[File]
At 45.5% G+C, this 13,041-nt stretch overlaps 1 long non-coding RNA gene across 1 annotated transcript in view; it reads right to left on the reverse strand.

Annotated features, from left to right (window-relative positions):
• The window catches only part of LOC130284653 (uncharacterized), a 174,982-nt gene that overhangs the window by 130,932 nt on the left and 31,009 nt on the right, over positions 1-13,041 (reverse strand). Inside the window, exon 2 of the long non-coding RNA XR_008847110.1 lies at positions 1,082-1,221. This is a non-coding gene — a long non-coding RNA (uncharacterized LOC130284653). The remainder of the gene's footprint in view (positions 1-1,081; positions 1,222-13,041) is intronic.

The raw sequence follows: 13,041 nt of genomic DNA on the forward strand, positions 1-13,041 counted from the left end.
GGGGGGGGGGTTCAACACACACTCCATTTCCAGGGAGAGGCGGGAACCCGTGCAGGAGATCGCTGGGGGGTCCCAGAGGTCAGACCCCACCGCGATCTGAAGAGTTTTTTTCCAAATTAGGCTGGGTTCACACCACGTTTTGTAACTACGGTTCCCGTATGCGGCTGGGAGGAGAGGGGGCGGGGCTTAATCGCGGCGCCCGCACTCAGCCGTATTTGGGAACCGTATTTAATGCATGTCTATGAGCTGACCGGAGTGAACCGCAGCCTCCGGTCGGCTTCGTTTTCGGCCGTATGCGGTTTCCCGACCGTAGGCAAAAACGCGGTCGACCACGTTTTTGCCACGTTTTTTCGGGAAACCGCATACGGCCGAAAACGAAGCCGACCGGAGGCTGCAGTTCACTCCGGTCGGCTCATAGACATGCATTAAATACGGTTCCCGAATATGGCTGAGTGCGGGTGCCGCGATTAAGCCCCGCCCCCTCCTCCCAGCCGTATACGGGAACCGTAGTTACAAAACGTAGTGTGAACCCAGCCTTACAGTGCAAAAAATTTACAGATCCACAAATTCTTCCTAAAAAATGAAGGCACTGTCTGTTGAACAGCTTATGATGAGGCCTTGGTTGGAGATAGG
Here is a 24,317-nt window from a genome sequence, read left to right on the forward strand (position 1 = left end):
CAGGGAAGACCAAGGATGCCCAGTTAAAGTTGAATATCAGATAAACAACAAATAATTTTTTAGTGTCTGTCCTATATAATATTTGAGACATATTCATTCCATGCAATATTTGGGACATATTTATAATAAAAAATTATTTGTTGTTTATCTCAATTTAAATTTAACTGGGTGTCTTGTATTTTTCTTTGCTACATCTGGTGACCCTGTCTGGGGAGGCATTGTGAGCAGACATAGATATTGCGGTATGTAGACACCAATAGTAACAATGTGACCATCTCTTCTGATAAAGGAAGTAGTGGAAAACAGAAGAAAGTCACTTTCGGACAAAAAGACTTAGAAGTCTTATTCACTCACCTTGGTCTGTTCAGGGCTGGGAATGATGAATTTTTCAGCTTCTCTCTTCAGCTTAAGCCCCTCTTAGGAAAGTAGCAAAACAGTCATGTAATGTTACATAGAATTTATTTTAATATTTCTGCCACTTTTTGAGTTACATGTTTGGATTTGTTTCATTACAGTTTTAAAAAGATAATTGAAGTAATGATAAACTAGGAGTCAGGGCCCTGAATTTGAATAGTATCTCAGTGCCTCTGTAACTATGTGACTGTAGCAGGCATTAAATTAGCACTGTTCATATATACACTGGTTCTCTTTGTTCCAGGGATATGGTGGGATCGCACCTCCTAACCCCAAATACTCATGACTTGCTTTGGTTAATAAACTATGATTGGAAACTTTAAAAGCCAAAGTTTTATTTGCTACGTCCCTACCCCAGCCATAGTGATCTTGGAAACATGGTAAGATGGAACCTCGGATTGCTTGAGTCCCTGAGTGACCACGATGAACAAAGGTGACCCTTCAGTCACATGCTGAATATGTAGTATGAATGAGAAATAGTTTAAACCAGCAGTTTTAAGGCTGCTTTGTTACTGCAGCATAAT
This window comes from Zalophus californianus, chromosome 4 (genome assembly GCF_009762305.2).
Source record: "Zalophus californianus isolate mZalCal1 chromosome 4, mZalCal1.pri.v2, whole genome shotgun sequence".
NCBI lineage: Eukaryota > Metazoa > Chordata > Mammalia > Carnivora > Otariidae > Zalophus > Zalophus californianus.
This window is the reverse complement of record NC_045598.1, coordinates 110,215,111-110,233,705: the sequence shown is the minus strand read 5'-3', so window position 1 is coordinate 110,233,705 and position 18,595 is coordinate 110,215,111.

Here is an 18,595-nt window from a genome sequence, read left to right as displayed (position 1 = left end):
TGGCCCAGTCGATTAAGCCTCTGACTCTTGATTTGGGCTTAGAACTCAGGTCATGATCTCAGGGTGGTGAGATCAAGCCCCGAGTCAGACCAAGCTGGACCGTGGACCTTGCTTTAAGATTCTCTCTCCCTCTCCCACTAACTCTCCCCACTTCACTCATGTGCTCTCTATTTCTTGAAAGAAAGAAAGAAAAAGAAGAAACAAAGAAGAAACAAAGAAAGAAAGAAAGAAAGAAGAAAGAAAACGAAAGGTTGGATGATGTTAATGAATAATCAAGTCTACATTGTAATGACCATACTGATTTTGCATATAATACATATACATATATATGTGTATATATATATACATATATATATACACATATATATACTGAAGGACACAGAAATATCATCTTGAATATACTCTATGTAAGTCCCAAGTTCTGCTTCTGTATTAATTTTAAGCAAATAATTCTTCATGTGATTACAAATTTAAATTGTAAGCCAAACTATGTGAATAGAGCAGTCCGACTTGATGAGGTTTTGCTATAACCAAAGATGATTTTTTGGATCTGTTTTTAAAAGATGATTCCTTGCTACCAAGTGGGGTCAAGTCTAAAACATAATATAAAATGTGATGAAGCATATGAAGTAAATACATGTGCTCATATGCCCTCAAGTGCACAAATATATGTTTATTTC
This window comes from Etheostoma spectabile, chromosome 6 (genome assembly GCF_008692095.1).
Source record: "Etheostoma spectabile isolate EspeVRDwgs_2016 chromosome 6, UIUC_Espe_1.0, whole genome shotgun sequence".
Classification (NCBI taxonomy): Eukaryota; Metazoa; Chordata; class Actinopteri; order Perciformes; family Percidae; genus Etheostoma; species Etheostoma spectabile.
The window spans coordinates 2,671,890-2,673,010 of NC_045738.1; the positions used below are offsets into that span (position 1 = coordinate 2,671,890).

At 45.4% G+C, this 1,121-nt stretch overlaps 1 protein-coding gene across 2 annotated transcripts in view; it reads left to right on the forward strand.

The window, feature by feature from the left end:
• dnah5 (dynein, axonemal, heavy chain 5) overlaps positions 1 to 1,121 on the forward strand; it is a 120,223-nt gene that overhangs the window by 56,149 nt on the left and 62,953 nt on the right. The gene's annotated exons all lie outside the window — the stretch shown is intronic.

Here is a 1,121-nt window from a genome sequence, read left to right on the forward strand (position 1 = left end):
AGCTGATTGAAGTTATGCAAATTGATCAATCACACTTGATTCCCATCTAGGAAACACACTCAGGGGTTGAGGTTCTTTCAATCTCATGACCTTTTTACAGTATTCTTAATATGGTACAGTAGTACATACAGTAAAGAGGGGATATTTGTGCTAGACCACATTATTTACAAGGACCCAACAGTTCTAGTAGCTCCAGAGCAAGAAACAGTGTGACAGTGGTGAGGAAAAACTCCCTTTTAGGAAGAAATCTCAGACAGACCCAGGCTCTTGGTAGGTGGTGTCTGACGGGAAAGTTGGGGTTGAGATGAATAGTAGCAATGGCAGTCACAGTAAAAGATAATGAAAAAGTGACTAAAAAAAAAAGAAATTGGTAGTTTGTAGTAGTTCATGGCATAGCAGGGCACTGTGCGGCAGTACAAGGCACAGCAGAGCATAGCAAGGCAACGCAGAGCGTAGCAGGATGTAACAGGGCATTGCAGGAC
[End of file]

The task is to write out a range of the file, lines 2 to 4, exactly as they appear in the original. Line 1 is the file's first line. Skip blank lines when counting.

Annotated features, from left to right (window-relative positions):
• The window catches only part of LOC130284653 (uncharacterized), a 174,982-nt gene that overhangs the window by 130,932 nt on the left and 31,009 nt on the right, over positions 1-13,041 (reverse strand). Inside the window, exon 2 of the long non-coding RNA XR_008847110.1 lies at positions 1,082-1,221. This is a non-coding gene — a long non-coding RNA (uncharacterized LOC130284653). The remainder of the gene's footprint in view (positions 1-1,081; positions 1,222-13,041) is intronic.

The raw sequence follows: 13,041 nt of genomic DNA on the forward strand, positions 1-13,041 counted from the left end.